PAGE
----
Thus you will recognize them by their fruits.
In this discourse, preached on a hillside near the Sea of Galilee, Jesus contrasts two types of people—the religious and the righteous. Jesus makes clear that they are very different groups of people. In Matthew 7, Jesus discusses the difference between the religious and the righteous when it comes to judging. The chapter is full of surface level contradictions, one sure to confuse and confound many readers, and too often believers.
In the first short section, verses 1–5, Jesus tells us not to judge—but only in a certain way. Then verse 6, which reads, “do not give dogs (i.e. Gentiles) what is holy and do not throw your pearls before pigs…” requires making a judgment, as does knowing what to ask for (vv. 7–11), choosing which gate and path to take (vv. 12–14), and the section on false prophets (vv. 15–20). If we are to distinguish between a false prophet and a true prophet, we must make judgments. So Jesus begins this chapter by telling us not to judge, and then proceeds to tell his followers they must make many kinds of judgments over the course of their Christian lives. Avoiding the egregious cultural sin of judging in order to be politically correct or to be “nice” won’t cut it for the righteous as Jesus describes them.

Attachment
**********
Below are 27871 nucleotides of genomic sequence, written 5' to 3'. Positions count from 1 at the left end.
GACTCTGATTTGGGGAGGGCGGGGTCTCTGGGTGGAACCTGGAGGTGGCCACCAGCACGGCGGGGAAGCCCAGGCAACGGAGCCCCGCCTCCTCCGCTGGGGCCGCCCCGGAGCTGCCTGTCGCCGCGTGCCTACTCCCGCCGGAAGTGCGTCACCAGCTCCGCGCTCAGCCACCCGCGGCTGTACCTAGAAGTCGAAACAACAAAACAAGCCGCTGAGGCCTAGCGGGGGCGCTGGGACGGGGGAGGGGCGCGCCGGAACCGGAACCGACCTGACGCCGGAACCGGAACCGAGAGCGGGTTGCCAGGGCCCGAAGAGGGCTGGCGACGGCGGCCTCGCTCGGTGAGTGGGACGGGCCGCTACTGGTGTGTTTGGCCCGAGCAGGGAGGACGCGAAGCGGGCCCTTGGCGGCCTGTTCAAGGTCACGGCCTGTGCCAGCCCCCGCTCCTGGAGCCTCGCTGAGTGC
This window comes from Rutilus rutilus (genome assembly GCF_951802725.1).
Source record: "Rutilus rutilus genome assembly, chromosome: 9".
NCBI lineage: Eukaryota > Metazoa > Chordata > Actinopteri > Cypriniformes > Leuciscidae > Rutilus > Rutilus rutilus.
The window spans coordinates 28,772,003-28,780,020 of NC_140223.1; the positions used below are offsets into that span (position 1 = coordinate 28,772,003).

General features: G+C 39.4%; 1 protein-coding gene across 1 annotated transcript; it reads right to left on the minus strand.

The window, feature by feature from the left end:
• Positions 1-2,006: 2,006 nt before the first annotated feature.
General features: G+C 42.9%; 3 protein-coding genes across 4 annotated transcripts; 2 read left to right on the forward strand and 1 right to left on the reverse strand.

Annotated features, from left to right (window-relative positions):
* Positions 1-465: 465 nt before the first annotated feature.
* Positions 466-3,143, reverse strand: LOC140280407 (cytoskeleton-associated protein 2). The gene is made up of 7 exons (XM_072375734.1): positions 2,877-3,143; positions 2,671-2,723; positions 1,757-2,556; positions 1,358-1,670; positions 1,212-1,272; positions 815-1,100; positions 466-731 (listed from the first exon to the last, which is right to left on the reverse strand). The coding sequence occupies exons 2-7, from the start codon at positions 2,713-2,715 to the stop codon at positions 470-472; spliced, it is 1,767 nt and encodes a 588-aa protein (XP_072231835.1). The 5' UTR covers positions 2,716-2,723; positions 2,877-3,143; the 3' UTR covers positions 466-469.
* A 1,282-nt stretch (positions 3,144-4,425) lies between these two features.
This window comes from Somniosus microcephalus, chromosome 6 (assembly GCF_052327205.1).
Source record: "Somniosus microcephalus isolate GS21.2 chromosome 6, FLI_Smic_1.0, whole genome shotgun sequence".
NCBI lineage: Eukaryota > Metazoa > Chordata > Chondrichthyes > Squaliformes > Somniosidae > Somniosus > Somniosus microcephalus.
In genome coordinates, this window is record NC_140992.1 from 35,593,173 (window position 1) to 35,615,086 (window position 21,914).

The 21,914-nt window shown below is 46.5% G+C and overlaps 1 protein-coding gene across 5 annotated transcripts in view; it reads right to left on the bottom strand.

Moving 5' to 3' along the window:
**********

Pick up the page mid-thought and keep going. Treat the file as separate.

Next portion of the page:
The fruit of a purported prophet’s life, Jesus says, reveals what type of prophet has come to us. But miracles and power aren’t the fruit or the evidence Jesus is looking for. The ability to perform miracles does not reveal the provenance of the prophet. Jesus tells some of these types of prophets that he “never knew” them.
In 1 John, a lot of space is given to figuring out how to judge people for who they really are; and it is there we find a clue to the kind of fruit that reveals the provenance of a true prophet—love for others (1 John 4:7). John focuses in on Jesus’ injunctions from the Upper Room Discourse and says repeatedly in this short letter that the best “test of life” (or in Matthew’s terminology, the revealing fruit) is that a true believer loves others in practical, tangible ways, and this love is the evidence that they belong to Christ. (1 John 1:1–3 has yet another test of life.)
These days, religious people avoid any and all judgments about others—at least they say they do. But Jesus calls his own, the righteous, to make many types of judgments, but to do so humbly, with a deep awareness that our righteousness is a gift and not earned.